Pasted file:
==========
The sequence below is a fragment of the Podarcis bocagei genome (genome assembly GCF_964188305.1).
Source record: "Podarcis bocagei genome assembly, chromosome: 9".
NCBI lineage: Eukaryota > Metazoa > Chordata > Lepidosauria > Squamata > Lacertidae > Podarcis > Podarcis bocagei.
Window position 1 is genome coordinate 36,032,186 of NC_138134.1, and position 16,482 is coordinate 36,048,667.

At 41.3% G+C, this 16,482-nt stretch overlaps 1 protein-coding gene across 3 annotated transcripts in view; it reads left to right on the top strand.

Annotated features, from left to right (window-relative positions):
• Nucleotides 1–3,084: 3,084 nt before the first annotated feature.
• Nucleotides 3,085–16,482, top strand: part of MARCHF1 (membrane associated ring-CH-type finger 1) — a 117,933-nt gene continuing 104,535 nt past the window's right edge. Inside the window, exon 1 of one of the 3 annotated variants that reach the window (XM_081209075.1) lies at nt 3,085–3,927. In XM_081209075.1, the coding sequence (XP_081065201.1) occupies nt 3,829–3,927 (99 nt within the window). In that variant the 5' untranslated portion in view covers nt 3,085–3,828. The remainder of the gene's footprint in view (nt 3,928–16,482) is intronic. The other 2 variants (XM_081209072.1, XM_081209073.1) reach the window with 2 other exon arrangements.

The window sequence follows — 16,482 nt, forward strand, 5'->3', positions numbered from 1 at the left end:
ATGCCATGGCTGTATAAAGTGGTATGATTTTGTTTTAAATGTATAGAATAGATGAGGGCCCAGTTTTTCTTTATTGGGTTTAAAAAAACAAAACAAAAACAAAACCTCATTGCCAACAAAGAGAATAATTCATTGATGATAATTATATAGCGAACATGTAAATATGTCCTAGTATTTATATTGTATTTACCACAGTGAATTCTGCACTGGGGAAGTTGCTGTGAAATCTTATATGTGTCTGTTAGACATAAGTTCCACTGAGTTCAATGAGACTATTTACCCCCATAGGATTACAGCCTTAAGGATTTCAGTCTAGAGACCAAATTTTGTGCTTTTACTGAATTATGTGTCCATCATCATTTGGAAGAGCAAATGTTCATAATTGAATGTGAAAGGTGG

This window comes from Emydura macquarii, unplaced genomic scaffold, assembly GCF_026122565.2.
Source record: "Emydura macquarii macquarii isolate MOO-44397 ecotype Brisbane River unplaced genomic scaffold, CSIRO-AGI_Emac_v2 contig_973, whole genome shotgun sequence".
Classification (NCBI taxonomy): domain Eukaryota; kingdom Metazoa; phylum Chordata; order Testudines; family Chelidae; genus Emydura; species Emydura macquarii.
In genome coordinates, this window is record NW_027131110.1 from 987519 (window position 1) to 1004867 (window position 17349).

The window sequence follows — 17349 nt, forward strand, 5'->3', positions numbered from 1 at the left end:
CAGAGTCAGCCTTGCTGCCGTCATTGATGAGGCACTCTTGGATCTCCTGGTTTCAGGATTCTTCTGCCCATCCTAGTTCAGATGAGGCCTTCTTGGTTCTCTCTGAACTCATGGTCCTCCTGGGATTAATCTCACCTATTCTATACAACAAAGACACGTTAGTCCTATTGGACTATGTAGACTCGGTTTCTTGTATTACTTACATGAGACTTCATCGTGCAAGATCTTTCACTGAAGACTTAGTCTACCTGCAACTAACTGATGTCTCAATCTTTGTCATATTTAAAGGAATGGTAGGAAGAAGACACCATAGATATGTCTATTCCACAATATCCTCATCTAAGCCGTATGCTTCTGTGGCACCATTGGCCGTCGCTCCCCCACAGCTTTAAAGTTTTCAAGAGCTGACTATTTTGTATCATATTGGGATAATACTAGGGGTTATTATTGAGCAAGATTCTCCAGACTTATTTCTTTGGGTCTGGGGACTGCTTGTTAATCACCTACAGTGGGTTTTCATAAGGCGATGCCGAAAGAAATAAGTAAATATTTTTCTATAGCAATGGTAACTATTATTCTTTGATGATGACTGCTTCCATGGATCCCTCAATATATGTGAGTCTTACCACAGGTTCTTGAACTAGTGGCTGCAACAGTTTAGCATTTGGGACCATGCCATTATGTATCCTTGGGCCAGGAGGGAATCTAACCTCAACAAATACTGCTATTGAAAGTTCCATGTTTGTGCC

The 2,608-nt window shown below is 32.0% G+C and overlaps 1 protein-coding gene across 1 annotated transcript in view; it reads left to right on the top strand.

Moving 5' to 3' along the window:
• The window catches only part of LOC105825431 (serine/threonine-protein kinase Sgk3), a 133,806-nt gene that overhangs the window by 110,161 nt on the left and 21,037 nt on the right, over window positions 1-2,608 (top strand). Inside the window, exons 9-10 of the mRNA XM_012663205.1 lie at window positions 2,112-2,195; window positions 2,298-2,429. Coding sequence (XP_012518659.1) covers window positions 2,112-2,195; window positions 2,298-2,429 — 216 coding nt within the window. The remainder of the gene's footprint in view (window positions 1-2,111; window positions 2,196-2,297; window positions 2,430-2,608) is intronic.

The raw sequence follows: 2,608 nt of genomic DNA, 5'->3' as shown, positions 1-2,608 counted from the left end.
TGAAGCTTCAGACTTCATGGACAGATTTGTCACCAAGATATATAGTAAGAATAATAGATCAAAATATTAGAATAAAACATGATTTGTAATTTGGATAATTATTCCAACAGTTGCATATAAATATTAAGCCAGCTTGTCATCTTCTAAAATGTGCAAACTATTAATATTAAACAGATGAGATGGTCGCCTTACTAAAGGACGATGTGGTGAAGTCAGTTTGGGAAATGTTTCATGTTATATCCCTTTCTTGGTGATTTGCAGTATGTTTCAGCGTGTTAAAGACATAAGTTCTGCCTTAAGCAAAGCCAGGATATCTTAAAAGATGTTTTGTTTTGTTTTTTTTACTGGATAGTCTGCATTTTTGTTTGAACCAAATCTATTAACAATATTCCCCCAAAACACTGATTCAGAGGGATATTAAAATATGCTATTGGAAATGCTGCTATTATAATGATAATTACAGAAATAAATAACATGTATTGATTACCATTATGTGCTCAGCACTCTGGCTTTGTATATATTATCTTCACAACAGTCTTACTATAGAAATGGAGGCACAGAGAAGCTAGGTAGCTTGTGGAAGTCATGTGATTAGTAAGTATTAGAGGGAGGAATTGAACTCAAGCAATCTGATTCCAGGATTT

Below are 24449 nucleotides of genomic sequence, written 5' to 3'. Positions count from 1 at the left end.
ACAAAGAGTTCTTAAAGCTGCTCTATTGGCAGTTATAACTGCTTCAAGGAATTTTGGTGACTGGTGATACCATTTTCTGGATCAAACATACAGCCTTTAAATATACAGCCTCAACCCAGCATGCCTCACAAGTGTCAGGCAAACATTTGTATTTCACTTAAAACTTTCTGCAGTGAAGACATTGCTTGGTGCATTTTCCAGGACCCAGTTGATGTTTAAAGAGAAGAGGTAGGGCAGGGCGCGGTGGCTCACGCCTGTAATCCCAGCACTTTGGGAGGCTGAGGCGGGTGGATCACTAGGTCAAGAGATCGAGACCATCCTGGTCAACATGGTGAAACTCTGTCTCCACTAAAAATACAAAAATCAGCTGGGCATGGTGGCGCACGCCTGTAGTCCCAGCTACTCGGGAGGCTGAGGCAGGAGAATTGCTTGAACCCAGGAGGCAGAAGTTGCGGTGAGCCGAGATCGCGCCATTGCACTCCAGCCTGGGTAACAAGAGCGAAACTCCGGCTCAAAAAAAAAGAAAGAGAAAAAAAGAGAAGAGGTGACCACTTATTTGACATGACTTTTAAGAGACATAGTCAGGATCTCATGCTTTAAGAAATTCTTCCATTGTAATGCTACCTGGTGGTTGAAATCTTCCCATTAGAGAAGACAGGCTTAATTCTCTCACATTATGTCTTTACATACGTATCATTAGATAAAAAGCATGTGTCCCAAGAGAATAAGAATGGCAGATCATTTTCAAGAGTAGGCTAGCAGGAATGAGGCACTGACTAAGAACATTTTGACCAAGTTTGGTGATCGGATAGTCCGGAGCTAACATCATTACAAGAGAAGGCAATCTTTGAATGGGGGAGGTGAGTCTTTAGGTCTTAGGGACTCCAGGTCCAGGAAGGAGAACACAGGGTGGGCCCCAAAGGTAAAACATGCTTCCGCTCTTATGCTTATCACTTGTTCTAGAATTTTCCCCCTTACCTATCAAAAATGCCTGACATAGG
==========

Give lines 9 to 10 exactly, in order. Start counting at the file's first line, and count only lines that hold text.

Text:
The window sequence follows — 16,482 nt, forward strand, 5'->3', positions numbered from 1 at the left end:
ATGCCATGGCTGTATAAAGTGGTATGATTTTGTTTTAAATGTATAGAATAGATGAGGGCCCAGTTTTTCTTTATTGGGTTTAAAAAAACAAAACAAAAACAAAACCTCATTGCCAACAAAGAGAATAATTCATTGATGATAATTATATAGCGAACATGTAAATATGTCCTAGTATTTATATTGTATTTACCACAGTGAATTCTGCACTGGGGAAGTTGCTGTGAAATCTTATATGTGTCTGTTAGACATAAGTTCCACTGAGTTCAATGAGACTATTTACCCCCATAGGATTACAGCCTTAAGGATTTCAGTCTAGAGACCAAATTTTGTGCTTTTACTGAATTATGTGTCCATCATCATTTGGAAGAGCAAATGTTCATAATTGAATGTGAAAGGTGG